Summarized & Presented by:
Mohammad Adnan Abu Khalifeh – BDS
Assistant Editor, Smile Dental Journal
e-communication Committee Vice President, JDA
Health Editor, UMEN MAGAZINE
Co-Owner, Dental Lounge/Smile Studio,
Amman – Jordan | email@example.com
Finite Element Analysis on Stress Distribution of Maxillary Implant-Retained Overdentures Depending on the Bar Attachment Design and Palatal Coverage
İzgi AD, Eskimez Ş, Kale E
J Adv Prosthodont. 2016 Apr;8(2):85-93. Epub 2016 Apr 21
The purpose of this study was to determine the effect of anchorage systems and palatal coverage of denture base on load transfer in maxillary implant-retained overdenture.
MATERIALS AND METHODS
Maxillary implant-retained overdentures with 4 implants placed in the anterior region of edentulous maxilla were converted into a 3-D numerical model, and stress distribution patterns in implant supporting bone in the case of unilateral vertical loading on maxillary right first molar were compared with each other depending on various types of anchorage system and palatal coverage extent of denture base using three-dimensional finite element analysis.
In all experimental models, the highest stress was concentrated on the most distal implant and implant supporting bone on loaded side. The stress at the most distal implant-supporting bone was concentrated on the cortical bone. In all anchorage system without palatal coverage of denture base, higher stresses were concentrated on the most distal implant and implant supporting bone on loaded side.
It could be suggested that when making maxillary implant retained overdenture, using Hader bar instead of milled bar and full palatal coverage rather than partial palatal coverage are more beneficial in distributing the stress that is applied on implant supporting bone.
Retrospective Study on the 7.5-Year Survival of Resin-Bonded Dental Prostheses in Single Missing Second Premolar Cases
İzgi AD, Eskimez Ş, Kale E
J Indian Prosthodont Soc. 2016 Jan-Mar;16(1):26-9
The purpose of this study is to report retrospectively the clinical results of cast metal slot-retained resin-bonded fixed dental prostheses (RBFDPs) used in the restoration of single missing second premolar teeth, as this kind of prostheses provides acceptable clinical outcomes in a minimally invasive and esthetic treatment for the average patient requiring cheaper and faster treatment alternative for a single missing posterior tooth. However, the data present in the literature are scarce.
MATERIALS AND METHODS
Clinical follow-up was reported up to 7.5 years in nine different cast metal slot-retained RBFDPs patients of both genders between 21 and 49 years of age. Routine clinical controls were performed 6 and 12 months after treatment, followed by regular intervals every year afterward. The Kaplan-Meier survival estimation method was used to determine the overall and functional survival rates and times of the RBFDPs at the end of the observation period.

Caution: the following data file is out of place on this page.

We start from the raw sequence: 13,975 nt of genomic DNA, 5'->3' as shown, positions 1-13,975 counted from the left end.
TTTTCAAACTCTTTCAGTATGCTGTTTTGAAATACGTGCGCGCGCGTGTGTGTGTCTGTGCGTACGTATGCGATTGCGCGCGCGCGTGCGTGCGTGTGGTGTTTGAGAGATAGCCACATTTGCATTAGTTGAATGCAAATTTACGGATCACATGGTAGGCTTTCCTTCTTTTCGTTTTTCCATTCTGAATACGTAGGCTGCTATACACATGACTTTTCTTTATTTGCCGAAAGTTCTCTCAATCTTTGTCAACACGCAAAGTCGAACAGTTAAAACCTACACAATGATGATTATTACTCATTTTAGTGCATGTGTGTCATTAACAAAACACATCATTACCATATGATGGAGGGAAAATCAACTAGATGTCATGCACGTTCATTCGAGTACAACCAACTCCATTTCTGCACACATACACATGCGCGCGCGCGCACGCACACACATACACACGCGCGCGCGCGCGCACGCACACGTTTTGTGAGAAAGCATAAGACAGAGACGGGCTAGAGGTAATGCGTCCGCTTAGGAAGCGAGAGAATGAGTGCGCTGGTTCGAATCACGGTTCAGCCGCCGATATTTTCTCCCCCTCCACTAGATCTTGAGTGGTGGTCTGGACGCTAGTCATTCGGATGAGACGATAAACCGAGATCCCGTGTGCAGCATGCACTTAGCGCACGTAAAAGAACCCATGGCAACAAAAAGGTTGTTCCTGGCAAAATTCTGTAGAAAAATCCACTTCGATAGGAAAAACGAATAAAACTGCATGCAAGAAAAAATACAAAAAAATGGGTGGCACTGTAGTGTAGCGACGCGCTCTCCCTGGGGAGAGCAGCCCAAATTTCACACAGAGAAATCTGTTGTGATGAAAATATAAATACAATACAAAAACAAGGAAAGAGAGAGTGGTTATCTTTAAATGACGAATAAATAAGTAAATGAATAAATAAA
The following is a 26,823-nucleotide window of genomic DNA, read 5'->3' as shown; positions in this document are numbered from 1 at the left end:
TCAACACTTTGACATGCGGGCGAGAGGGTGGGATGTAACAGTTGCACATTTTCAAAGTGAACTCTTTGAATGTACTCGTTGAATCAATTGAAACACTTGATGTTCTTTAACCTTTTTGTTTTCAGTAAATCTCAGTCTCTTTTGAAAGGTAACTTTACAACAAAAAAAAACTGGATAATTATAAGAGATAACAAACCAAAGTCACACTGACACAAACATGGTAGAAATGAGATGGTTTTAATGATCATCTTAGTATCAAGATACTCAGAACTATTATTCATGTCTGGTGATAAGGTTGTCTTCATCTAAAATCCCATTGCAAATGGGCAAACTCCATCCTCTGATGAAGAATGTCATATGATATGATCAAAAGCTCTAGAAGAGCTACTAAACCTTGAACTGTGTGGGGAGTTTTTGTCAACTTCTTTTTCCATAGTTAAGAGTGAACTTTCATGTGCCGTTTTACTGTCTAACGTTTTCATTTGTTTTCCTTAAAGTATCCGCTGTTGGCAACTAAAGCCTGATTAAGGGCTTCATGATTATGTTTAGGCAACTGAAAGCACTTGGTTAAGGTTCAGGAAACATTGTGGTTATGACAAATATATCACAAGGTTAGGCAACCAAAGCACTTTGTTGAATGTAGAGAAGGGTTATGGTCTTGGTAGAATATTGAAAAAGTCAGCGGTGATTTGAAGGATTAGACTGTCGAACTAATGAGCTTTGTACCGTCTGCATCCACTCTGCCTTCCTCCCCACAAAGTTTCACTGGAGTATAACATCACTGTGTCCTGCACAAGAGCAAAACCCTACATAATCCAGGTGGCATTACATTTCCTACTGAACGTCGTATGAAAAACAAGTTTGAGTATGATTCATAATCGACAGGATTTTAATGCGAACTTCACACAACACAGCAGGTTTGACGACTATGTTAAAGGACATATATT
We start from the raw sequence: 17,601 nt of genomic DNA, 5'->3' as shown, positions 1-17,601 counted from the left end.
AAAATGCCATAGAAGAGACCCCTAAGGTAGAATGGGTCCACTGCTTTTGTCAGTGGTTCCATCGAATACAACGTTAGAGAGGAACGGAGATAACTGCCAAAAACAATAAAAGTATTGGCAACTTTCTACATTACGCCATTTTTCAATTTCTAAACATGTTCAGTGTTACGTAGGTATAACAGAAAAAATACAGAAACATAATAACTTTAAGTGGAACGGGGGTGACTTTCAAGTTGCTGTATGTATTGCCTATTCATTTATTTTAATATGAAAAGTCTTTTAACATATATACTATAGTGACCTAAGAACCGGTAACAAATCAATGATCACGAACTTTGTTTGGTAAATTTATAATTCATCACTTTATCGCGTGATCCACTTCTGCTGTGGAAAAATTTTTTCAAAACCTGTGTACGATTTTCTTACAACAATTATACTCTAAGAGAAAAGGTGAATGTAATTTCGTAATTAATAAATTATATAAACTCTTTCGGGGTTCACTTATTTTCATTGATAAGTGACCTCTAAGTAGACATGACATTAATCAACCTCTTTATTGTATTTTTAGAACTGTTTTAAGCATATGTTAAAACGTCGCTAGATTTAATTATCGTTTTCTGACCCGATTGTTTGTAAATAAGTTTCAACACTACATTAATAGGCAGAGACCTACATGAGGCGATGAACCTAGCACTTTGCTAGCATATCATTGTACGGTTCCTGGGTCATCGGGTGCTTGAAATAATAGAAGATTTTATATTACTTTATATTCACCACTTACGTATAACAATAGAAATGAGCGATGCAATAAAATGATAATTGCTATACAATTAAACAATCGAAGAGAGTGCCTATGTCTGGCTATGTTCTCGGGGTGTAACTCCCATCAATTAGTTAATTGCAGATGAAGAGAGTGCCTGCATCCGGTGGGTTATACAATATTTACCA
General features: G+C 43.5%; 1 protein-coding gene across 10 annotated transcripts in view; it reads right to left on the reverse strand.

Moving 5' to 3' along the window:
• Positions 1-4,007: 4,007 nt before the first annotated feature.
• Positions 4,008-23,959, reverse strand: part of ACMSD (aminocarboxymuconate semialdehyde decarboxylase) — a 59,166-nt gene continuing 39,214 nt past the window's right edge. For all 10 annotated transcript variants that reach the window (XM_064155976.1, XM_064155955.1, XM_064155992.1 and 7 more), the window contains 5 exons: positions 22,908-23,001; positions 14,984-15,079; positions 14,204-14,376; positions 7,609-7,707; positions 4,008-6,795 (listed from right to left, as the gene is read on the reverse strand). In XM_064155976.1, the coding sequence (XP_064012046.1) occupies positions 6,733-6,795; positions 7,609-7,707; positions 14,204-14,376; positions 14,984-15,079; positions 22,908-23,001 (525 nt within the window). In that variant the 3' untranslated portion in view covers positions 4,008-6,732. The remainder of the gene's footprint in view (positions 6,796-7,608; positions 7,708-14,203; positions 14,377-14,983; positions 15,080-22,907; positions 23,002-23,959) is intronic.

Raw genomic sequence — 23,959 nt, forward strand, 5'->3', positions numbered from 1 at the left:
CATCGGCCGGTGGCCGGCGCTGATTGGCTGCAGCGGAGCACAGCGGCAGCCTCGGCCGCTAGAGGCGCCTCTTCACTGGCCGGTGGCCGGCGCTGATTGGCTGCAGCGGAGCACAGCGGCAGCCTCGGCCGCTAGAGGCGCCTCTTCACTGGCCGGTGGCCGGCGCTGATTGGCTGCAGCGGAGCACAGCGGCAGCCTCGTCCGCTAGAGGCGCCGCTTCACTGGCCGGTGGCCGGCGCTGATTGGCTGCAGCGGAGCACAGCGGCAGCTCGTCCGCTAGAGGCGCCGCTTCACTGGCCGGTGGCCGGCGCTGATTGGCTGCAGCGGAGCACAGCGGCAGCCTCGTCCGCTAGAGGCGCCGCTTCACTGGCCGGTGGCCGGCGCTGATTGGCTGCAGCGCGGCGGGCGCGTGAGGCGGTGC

At the end of the follow-up, all of the RBFDPs were still functional with a mean follow-up of 6.7 years. The Kaplan-Meier estimation for the overall survival was calculated as 89% for up to 7.5 years with one failure due to debonding. The functional survival rate was 100% with the lowest and highest observation periods being 5.8 and 7.5 years, respectively.
Within the limitations of this retrospective clinical study, it seems that the design and cementation regimen used for the RBFDPs presented can guarantee clinical success in the restoration of single missing second premolar teeth.
Satisfaction with Dental Appearance and Attitude Toward Improving Dental Esthetics Among Patients Attending A Dental Teaching Center
Maghaireh GA, Alzraikat H, Taha NA
J Contemp Dent Pract. 2016 Jan 1;17(1):16-21
The aim of this study was to evaluate the factors influencing the satisfaction of dental appearance and attitude toward treatments to improve dental esthetics among patients attending a dental teaching center.
A questionnaire was used to collect data of four background variables among 450 patients attended a dental teaching center in the city of Irbid in Jordan. The questionnaire enclosed self-reported questions about the appearance of anterior teeth, received esthetic treatment and desired treatment for improving esthetics. Descriptive, multiple logistic regression and Chi-square tests were used for data analysis (p ≤ 0.05).
The 450 participants consisted of (66.2%) male and (33.8%) female. Of these, 69.3% were satisfied with their dental appearance and 58.0% with the color of their teeth. Esthetic restorations were the most received treatment (39.8%) and whitening of teeth was the most desired treatment (55.3%). The patients’ satisfaction with dental appearance was influenced by teeth color, crowding and receiving whitening (p < 0.05. r = 0.561, r(2) = 0.315). The most desired esthetic treatments influenced by the satisfaction with dental appearance were esthetic restorations and orthodontics (p < 0.05. r = 0.223, r(2) = 0.05). Significantly more female reported having esthetic restorations and orthodontics (p = 0.008, 0.000) and desired to have orthodontic, crowns or veneers and esthetic restorations (p = 0.000, 0.015, 0.028).
Satisfaction with dental appearance was affected by teeth color, feeling teeth are crowded, desire for esthetic restorations and orthodontic treatment. A high percentage of patients were not satisfied with the color of their teeth.
Recognizing the factors that affect patients’ satisfaction with their present dental appearance and attitude toward treatments to improve dental esthetic can guide clinicians to strategies to improve esthetics.